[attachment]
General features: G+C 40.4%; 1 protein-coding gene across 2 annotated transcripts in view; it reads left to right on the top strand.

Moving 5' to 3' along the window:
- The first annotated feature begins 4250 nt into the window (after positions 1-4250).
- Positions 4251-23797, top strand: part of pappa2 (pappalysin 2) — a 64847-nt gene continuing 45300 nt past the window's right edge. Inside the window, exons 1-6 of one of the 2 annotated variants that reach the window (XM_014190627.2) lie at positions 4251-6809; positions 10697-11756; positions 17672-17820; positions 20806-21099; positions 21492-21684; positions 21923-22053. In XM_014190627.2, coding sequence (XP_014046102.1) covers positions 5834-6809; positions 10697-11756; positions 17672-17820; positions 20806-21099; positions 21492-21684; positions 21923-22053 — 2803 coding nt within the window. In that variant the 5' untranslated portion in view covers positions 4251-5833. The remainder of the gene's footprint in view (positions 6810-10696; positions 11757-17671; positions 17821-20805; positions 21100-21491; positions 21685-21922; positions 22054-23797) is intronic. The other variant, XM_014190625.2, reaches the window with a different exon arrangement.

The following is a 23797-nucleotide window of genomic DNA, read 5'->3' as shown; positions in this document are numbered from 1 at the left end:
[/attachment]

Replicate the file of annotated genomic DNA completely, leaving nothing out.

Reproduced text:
General features: G+C 40.4%; 1 protein-coding gene across 2 annotated transcripts in view; it reads left to right on the top strand.

Moving 5' to 3' along the window:
- The first annotated feature begins 4250 nt into the window (after positions 1-4250).
- Positions 4251-23797, top strand: part of pappa2 (pappalysin 2) — a 64847-nt gene continuing 45300 nt past the window's right edge. Inside the window, exons 1-6 of one of the 2 annotated variants that reach the window (XM_014190627.2) lie at positions 4251-6809; positions 10697-11756; positions 17672-17820; positions 20806-21099; positions 21492-21684; positions 21923-22053. In XM_014190627.2, coding sequence (XP_014046102.1) covers positions 5834-6809; positions 10697-11756; positions 17672-17820; positions 20806-21099; positions 21492-21684; positions 21923-22053 — 2803 coding nt within the window. In that variant the 5' untranslated portion in view covers positions 4251-5833. The remainder of the gene's footprint in view (positions 6810-10696; positions 11757-17671; positions 17821-20805; positions 21100-21491; positions 21685-21922; positions 22054-23797) is intronic. The other variant, XM_014190625.2, reaches the window with a different exon arrangement.

The following is a 23797-nucleotide window of genomic DNA, read 5'->3' as shown; positions in this document are numbered from 1 at the left end: